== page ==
Chris is an active real estate investor who buys and flips houses in the Dallas real estate market. He enjoys helping others along on their journey. In addition, Chris operates as a licensed Realtor in the Dallas-Fort Worth area.


  1. Randy Phillips on

    Very Interesting, I noticed similar results, some of my most motivated sellers lived within a 1-2 hour drive. They actually told me how much of a hassle it was to drive and take care of the property and deal with the tenants etc.
    I’m going to target this group more aggressively now.
    Thanks for the info.

  2. Jonathan Roylance

    Aside from the click-bait title (perhaps, I hope, an intentional joke), I really liked the article. This is very good data to know. I really like how you went back and combed through the data to find the patterns. I’m a data guy, so I appreciate that you’ve keep such good records, so that you could find this trend. Love it.

  3. Rick Grubbs

    I second your idea of always keeping track of every contact you make. Data storage is free and if you are organized it takes very little effort to create a system that tracks it for you. I use OneNote as it is easiest for me.

  4. Thanks, Chris! I am so glad to know that I’m not the only one who likes to track this kind of thing. I have wondered if I’m being overly analytical or wasting time. Also, I have found the same thing but I have a slightly different explanation based on where I live. We so often hear about marketing to out of state owners but in Florida it seems the majority of out of state owners are what we call “snow birds.” They own property here and have no intention of selling it because they come down to stay for the winter. That’s why I find in-state absentee owners are much better prospects. They are the “accidental landlords” or heirs who don’t want to deal with a property.

    • This is an interesting tips and great ideas! I am Realtor in Santa Barbara CA, we have a lot of people owns several houses in close distance – I have to check it out for more business!

  5. Lin-Chuan Lee

    My guess is that out of state landlords have already planned to be absent landlords and thus are not looking to sell. In addition, those willing to sell probably have been contacted endlessly by people using crude out of state lists.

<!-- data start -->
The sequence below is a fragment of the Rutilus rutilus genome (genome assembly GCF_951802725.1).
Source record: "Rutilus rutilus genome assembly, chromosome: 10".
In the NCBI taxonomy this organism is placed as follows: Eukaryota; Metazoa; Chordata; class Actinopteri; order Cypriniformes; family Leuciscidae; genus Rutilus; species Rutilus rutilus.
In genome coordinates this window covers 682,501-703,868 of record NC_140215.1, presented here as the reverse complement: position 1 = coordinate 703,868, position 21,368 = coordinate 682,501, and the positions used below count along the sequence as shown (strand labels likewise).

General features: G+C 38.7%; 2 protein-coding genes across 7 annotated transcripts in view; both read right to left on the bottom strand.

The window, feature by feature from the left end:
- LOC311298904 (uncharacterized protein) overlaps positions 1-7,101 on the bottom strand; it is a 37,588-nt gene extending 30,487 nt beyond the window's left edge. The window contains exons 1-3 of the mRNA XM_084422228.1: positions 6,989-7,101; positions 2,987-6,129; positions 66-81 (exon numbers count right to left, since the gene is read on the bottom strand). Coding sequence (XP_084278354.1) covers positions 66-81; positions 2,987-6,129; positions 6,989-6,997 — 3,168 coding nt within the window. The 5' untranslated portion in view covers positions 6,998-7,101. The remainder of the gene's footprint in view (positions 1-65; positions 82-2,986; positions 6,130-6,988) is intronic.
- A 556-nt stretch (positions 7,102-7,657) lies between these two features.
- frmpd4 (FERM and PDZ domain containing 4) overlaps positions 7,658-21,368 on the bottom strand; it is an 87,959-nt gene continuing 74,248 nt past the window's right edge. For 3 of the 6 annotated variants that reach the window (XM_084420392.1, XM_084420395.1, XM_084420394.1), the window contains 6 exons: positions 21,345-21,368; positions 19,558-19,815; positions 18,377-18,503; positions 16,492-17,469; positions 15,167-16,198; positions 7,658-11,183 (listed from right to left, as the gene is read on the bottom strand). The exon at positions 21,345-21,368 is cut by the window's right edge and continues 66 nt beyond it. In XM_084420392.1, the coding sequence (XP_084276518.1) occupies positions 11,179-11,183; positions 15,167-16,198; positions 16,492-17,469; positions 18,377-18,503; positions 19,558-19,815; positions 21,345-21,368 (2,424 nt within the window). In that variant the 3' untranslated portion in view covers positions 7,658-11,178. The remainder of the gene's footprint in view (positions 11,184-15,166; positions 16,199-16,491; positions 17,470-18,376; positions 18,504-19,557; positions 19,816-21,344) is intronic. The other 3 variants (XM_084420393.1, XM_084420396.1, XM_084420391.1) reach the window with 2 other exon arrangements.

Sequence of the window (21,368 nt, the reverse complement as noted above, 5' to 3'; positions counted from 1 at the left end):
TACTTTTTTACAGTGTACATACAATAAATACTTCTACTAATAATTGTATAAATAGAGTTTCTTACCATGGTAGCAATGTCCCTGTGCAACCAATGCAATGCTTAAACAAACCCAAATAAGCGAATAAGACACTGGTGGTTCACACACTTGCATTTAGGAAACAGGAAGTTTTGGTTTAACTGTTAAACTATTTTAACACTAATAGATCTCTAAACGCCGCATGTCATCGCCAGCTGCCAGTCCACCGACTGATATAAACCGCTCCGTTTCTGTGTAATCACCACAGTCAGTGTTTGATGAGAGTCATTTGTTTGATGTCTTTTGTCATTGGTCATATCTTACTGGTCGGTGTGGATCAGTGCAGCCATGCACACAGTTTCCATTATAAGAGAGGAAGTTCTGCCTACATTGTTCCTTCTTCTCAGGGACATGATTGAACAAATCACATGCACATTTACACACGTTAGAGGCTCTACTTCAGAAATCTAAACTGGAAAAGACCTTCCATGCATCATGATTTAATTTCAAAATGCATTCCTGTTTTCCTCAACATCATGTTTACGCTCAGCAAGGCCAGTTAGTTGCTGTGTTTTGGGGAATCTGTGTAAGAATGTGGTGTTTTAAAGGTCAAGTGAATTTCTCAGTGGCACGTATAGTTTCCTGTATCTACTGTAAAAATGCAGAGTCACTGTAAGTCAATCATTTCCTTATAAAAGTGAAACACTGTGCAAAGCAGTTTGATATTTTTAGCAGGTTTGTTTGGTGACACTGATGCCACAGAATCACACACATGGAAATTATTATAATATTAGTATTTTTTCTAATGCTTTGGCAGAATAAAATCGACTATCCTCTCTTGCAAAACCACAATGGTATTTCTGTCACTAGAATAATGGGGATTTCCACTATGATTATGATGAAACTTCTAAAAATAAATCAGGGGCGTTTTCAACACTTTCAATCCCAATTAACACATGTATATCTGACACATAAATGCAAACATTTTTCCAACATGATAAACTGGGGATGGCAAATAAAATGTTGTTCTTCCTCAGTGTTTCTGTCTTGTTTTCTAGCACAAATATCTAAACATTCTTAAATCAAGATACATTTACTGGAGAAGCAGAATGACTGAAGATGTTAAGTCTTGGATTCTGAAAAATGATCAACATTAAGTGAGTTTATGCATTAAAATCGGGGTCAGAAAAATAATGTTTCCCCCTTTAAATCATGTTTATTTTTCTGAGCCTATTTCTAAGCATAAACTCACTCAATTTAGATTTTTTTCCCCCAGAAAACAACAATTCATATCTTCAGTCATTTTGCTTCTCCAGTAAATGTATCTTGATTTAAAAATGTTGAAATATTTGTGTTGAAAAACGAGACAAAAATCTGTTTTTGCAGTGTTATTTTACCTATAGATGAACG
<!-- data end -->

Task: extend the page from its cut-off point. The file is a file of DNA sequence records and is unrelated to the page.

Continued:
Landlords in the 25-50 mile range probably underestimated the hassle and do not have management.

  6. Ruben Marron

    Great info., my last two listings were from absentee owners out of state. I’ve thought of mailing to in-state absentee owners that were a few hours away and after reading this article I’ll be implementing a new campaign to do just that.

  7. Is there a service that can give you in-state but outside a certain radius leads? I have asked Listsource before and they don’t do it. I could use county records, but I’d like to get a list with equity, which requires an algorithm of some sort.

  8. Linda Clark

    Hi Chris. I have been blown away by all of your blogs that I have been reading (literally) all day today. I live in Hurst and am very much interested in the Tarrant County list that you spoke of, but either didn’t understand what the metadata lists were called or just plain didn’t know what I was looking for. Also, did not see any info on the web developer. Would you mind pointing me in the right direction? Sorry – total newbie here.

    Cannot thank you (and BP) enough for the wonderful information everyone shares. If you ever have any grunt work needed out my way, I am more than willing to trade my time for any learning experience. Thanks again.

  9. Reviewing old leads to find a pattern is a genius idea for discovering new absentee owner leads! My husband and I are still saving for our first house, so we won’t be stocking up on property for “inventory” anytime soon. However, so you think this method could be a good way to find a discounted deal on our first home?

  10. possibly those that live closer are either accidental landlords who could not sell the last house, or ended up with mom’s house and decided to rent. While the out of state owners are real estate investors who bought the property on purpose and have a management team in place.